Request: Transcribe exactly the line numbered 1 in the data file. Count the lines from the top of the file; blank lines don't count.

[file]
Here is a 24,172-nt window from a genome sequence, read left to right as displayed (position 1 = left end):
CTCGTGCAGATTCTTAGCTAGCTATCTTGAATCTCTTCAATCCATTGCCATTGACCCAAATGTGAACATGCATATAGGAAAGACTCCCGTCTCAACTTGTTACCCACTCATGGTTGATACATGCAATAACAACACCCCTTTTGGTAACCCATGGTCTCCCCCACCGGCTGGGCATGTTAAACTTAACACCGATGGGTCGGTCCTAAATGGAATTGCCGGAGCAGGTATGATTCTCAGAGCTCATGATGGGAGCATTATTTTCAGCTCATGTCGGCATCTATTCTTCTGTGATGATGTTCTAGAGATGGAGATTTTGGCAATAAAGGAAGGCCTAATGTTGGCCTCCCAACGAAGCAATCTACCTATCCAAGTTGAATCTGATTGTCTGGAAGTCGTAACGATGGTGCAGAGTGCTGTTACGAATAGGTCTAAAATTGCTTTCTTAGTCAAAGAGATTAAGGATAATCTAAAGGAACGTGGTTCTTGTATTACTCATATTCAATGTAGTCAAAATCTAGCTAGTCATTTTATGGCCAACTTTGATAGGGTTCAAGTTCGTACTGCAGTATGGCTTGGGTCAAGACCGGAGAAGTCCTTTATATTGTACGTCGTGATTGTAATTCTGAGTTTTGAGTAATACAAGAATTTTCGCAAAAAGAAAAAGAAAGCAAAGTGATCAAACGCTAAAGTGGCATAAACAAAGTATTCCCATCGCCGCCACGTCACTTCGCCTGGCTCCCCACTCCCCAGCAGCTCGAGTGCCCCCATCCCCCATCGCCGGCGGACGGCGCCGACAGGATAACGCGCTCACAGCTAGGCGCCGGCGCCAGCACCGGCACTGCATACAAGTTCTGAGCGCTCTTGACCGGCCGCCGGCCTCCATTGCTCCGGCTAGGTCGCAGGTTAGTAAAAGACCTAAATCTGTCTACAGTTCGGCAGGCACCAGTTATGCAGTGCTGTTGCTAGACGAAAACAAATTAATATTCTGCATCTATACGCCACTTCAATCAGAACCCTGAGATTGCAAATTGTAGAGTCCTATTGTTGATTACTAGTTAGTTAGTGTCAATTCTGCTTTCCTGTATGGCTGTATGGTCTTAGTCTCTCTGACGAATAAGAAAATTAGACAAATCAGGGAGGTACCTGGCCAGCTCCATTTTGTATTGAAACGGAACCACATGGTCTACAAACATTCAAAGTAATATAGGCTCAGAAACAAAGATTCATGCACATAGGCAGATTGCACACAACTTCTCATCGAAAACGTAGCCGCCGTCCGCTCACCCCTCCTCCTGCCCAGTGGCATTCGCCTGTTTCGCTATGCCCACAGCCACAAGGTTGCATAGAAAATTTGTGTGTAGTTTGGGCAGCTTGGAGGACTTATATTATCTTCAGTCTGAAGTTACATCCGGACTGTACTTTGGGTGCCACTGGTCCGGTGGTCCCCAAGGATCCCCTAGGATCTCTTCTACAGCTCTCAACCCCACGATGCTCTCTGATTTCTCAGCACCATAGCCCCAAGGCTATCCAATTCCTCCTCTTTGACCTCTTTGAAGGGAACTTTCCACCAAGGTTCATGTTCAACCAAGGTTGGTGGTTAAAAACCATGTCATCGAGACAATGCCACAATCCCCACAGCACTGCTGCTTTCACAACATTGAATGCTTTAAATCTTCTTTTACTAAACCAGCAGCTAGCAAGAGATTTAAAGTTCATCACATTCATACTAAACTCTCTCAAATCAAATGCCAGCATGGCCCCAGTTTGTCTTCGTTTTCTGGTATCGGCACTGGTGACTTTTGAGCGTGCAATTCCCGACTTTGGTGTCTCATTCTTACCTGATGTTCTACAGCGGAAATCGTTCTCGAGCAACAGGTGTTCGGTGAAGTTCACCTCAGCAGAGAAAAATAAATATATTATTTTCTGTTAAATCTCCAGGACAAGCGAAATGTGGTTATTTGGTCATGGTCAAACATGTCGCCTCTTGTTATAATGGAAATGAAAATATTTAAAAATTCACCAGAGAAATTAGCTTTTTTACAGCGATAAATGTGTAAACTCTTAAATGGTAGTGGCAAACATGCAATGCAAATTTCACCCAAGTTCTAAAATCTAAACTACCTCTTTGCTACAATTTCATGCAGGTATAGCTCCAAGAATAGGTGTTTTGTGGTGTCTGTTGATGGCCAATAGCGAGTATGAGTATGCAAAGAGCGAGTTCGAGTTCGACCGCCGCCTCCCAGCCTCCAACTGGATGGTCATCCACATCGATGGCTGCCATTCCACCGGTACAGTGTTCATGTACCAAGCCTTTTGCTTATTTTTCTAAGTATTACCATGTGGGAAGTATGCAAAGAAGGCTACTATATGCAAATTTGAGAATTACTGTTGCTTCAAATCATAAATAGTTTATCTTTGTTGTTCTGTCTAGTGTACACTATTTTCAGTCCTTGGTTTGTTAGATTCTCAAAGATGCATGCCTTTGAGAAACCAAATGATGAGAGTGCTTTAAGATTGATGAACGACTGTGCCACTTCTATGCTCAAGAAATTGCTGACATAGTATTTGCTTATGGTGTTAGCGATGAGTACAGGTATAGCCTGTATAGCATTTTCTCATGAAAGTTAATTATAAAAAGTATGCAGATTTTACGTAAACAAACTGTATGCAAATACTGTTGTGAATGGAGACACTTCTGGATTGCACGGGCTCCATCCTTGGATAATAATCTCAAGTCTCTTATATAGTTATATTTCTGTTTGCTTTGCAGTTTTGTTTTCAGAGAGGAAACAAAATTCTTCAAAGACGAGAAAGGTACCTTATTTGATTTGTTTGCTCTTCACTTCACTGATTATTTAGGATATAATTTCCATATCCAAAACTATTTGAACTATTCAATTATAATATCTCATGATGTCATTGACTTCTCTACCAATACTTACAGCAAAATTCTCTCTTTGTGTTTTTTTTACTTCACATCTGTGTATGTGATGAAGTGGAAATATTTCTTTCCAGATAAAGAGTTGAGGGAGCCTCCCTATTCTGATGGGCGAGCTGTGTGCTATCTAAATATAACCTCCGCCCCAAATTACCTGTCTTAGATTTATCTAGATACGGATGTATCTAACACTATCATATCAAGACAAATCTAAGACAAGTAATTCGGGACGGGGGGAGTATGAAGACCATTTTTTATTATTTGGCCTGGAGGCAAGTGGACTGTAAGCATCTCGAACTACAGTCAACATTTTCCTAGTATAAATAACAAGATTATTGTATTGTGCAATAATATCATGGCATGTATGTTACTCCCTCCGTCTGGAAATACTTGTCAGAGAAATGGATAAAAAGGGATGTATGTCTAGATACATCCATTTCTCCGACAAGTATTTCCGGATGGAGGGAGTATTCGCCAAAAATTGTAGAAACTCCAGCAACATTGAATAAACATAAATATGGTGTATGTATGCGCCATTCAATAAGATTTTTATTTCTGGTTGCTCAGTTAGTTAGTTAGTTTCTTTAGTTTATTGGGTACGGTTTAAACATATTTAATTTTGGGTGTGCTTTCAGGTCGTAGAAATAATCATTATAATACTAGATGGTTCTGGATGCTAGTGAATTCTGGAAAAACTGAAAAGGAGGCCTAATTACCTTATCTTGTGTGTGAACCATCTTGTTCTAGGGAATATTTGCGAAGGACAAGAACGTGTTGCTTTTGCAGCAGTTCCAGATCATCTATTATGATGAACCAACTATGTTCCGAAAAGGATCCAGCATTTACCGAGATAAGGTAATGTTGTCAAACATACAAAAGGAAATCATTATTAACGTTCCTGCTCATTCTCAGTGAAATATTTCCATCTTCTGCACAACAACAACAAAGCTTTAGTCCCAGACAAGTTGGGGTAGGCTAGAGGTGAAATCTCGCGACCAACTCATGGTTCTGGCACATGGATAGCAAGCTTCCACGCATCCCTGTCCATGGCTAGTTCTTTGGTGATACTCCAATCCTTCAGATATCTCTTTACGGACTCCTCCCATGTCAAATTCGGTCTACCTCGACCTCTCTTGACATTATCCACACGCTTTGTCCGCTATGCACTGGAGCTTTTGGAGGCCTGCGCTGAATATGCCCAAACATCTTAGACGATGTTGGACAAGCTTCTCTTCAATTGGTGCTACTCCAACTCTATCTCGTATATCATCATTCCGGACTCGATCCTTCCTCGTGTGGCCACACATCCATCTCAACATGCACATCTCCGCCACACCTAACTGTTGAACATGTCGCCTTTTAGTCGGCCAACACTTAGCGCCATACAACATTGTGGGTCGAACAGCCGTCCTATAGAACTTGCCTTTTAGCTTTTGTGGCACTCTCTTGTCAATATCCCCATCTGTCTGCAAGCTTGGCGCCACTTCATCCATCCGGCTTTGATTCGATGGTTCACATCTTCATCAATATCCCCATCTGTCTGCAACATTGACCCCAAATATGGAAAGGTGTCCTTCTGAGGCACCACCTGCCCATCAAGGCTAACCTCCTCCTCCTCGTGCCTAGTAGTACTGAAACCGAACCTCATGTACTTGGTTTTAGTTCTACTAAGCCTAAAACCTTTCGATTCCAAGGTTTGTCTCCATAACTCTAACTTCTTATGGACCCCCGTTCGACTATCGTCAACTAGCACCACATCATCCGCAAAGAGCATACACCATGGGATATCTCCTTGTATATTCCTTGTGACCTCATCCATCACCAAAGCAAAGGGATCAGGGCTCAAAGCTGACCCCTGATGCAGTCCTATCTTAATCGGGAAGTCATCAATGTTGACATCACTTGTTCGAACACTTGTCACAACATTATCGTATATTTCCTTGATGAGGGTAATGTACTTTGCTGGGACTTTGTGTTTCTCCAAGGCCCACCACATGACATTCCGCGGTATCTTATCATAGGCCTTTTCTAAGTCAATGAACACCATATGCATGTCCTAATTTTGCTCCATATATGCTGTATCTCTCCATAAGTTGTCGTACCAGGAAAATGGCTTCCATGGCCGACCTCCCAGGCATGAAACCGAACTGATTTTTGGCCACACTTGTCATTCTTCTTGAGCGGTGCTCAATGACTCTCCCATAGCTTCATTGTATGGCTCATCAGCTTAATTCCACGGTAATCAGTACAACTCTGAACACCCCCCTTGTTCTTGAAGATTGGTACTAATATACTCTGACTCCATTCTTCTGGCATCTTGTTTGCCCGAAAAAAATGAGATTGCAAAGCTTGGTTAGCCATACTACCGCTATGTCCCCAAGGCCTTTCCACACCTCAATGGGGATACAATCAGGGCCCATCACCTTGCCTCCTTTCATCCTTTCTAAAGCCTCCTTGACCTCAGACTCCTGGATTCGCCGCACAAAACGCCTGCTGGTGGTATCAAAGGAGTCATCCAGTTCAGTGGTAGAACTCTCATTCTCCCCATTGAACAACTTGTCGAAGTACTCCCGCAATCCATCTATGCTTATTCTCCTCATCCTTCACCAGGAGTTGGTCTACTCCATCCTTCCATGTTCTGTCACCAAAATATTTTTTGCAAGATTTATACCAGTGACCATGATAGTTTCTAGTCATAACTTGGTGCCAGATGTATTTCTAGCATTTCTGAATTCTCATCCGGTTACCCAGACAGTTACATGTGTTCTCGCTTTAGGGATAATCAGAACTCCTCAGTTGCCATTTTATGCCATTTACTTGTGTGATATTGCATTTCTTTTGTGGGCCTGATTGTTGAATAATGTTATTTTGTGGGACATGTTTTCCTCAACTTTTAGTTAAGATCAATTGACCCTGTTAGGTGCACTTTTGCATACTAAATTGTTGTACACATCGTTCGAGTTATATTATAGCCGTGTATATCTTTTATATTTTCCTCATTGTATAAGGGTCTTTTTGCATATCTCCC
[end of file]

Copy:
Here is a 24,172-nt window from a genome sequence, read left to right as displayed (position 1 = left end):